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  1. Define Evolution:
    • Descent with modification
    • or
    • The idea that living species are descendents of ancestral species that were different from the present day ones
    • or
    • The change in the genetic composition of a population from generation to generation.
  2. Define Ecology:
    The study of how organisms interact with each other and their environment
  3. List the levels of biological classification:
    Domain > Kingdom > Phylum > Class > Order > Family > Genus > Species
  4. List the levels of biological organization:
    Atom > Molecule > Cell Organelle > Cell > Tissue > Organ > Organ System > Organism > Populations > Communities > Ecosystems > Biome > Biosphere
  5. The Scope of Ecology:
    Ecology is the scientific study of the interactions between organisms and the environment.
  6. Organismal Ecology:
    Studies how an organism's structure, physiology, and behavior meet environmental challenges.
  7. Population Ecology:
    Group of the same species living in an area.
  8. Community Ecology:
    Group of populations of different species in an area.
  9. Ecosystem Ecology:
    Community of organisms in an area and the physical factors with which they interact.
  10. Landscape Ecology:
    A mosaic of connected ecosystems.
  11. Global Ecology:
    The biosphere is the sum of all the planet's ecosystems.
  12. Define Biotic Factors:
    • A living component of the environment studied.
    • Predation
    • Competition
    • Symbiosis
  13. Define Abiotic Factors:
    • A non-living component of the environment studied.
    • Temperature
    • Water
    • Sunlight
    • Wind
    • Rocks
    • Soil
  14. Community Interactions:
    • Relationships between species in a community.
    • Can affect the survival and reproduction of each species.
    • Summarized as positive (+) and negative (-) or no effect (O).
  15. Examples of Community Interactions:
    • Competition
    • Predation
    • Herbivory
    • Symbiosis (parasitism, mutualism, and commensalism)
  16. Interspecific Competition:
    (-/-) Occurs when different species compete for a resource in short supply.
  17. Intraspecific Competition:
    (-/-) Occurs when members of the same species compete for a resource in short supply.
  18. Competitive Exclusion:
    • Local elimination of a competing species.
    • via strong competition.
  19. The competitive exclusion principle states that:
    Two species competing for the same limiting resources cannot coexist in the same place.
  20. Species' Ecological Niche:
    • The total of a species' use of biotic and abiotic resources.
    • Similar species can coexist in a community if there are significant differences in their niches.
  21. Resource Partitioning:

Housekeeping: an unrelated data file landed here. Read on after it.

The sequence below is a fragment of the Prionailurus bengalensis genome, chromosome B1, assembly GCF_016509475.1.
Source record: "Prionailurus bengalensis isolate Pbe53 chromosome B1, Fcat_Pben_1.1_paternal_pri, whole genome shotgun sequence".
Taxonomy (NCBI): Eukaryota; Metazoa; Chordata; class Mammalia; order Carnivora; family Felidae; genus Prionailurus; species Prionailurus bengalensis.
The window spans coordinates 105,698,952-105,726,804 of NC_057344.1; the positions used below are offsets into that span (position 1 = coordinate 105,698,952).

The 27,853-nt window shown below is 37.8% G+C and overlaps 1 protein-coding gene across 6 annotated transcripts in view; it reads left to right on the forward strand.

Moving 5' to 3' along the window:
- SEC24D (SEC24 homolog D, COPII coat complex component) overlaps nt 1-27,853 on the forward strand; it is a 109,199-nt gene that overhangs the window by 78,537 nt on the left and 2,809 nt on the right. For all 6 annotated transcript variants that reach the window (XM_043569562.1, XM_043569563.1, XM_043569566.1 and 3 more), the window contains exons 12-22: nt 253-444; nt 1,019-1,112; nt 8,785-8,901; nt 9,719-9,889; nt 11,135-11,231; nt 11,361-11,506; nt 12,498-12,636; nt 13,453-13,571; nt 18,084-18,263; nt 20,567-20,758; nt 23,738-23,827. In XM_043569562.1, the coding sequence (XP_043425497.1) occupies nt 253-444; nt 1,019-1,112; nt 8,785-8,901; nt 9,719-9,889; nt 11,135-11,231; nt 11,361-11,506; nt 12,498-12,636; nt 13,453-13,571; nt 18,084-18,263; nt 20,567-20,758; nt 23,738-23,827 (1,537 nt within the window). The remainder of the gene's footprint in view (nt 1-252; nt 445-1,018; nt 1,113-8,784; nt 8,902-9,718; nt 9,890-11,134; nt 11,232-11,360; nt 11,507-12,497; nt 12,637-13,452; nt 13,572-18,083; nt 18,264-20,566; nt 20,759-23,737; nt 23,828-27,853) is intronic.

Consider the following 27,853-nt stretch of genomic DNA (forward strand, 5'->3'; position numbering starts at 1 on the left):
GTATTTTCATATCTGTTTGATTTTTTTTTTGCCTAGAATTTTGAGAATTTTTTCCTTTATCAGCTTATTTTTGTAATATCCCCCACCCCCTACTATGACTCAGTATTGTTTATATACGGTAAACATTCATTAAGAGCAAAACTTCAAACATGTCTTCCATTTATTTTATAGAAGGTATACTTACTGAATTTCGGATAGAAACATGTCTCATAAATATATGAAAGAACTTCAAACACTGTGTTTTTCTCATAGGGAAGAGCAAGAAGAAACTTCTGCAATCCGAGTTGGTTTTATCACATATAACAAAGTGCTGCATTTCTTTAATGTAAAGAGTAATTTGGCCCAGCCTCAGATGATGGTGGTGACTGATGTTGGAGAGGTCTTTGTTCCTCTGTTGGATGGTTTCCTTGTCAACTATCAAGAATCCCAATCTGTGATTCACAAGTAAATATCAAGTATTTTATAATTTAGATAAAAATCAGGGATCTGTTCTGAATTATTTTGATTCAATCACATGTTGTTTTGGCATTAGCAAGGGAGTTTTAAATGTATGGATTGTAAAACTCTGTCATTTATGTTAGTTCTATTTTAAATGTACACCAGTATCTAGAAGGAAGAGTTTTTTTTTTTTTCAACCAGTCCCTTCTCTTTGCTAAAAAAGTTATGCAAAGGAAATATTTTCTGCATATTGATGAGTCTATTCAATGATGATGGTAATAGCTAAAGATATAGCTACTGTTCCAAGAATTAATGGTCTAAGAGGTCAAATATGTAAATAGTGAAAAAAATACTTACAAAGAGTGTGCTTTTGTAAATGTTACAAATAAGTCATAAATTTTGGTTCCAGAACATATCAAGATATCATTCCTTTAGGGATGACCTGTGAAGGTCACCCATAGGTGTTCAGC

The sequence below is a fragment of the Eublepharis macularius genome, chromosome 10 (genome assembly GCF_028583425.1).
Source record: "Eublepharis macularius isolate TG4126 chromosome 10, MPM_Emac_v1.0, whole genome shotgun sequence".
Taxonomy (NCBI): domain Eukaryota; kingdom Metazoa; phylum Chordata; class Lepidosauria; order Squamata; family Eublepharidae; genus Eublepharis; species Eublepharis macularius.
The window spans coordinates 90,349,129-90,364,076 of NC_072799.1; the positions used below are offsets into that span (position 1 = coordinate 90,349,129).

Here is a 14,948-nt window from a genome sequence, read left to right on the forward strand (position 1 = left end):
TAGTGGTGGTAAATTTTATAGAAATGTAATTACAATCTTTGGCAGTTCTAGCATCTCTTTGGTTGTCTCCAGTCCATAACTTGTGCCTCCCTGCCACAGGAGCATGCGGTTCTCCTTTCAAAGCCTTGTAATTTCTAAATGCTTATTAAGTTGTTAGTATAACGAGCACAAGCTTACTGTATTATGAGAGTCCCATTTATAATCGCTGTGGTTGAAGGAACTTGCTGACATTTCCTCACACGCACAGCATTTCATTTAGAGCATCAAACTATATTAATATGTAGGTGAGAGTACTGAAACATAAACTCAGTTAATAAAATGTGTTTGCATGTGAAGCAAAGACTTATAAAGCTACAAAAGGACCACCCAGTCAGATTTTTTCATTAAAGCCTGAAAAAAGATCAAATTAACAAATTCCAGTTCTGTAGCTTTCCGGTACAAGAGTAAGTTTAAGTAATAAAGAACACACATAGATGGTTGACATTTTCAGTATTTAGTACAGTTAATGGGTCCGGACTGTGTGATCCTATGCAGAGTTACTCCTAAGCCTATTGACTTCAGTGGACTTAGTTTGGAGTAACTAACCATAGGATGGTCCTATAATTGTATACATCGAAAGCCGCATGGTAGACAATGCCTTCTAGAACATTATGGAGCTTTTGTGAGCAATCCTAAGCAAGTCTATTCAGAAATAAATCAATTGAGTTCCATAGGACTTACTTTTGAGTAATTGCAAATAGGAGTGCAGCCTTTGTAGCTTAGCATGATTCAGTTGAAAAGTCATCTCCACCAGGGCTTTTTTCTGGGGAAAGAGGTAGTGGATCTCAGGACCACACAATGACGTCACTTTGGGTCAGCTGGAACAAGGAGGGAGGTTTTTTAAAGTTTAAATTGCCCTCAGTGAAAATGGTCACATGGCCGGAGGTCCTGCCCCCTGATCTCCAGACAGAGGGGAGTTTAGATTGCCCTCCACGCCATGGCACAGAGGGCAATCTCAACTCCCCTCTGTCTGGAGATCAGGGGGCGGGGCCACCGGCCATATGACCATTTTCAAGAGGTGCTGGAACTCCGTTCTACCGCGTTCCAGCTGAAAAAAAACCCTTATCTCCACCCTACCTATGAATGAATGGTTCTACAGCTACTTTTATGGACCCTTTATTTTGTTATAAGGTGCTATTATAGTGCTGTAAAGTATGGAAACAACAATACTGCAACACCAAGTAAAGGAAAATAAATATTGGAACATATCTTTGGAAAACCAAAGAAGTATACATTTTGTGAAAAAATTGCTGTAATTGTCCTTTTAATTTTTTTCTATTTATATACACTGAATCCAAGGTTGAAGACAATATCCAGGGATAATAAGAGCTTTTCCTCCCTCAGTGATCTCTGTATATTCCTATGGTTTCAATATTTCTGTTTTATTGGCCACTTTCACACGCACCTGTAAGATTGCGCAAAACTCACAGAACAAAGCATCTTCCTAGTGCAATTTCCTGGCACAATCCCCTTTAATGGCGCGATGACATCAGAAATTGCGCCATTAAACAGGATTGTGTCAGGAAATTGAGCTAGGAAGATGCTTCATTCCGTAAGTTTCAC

• Differentiation of ecological niches, enabling similar species to coexist in a community.
    • May lead to a difference in fundamental and realized niches.
  22. Fundamental Niche:
    • The niche potentially occupied by a species if no competition is present.
    • Larger
  23. Realized Niche:
    • The portion of the fundamental niche that a species actually occupies in a particular environment.
    • Smaller
  24. Sympatric Population:
    Two populations occupying the same geographic area.
  25. Allopatric Population:
    Two populations occupying geographically separated areas.
  26. Character Displacement:
    Tendency for characteristics to be more divergent in sympatric populations of two species than in allopatric populations of the same two species.
  27. Predation:
    • (+/-) Interaction where the predator kills and eats the prey.
    • Adaptations of predators are claws, teeth, fangs, stingers, poison, etc.
    • Behavioral defenses include hiding, fleeing, forming herds or schools, self-defense, alarm calls, etc.
    • Also have morphological and physiological defense adaptations.
  28. Cryptic Coloration:
  29. Aposematic Coloration:
    • Warning of chemical defenses.
    • Super effective agasint Predators.
  30. Batesian Mimicry:
    A palatable or harmless species mimics an unpalatable or harmful model.
  31. Mullerian Mimicry:
    Two or more unpalatable species resemble each other.
  32. Herbivory:
    • (+/-) Interaction in which an herbivore eats parts of a plant or alga.
    • It has led to evolution of plant mechanical and chemical defenses and adaptations by herbivores.
  33. Symbiosis:
    A relationship where two or more species live in direct and intimate contact with one another.
  34. Parasitism:
    • (+/-) the parasite derives nourishment from its host which is harmed in the process.
    • Some parasites have complex life cycles involving numerous hosts
    • Some can change behaviour of the host.
  35. Endoparasite
    Live within the body of their host.
  36. Ectoparasite:
    Live on the external surface of a host.
  37. Mutualistic Symbiosis:
    (+/+) Mutualism, is an interspecific interaction that benefits both species.
  38. The Two types of mutualism:
    • Obligate - one species cannot survive without the other.
    • Facultative - both species can survive alone.
  39. Commensalism:
    (+/O) One species benefits and the other is apparently unaffected.
  40. Trophic Structure:
    The feeding relationships between organisms in a community.
  41. Food Chains:
    Link trophic levels from producers to top carnivores.
  42. Food Web:
    • Branching food chain with complex trophic interactions.
    • Species may play a role at more than one trophic level.
    • Food webs can be simplified by isolating a portion that interacts very little with the rest.
Card Set:
2011-12-10 09:40:25
intro ecology

BIOL 1215-01 Introduction to Ecology
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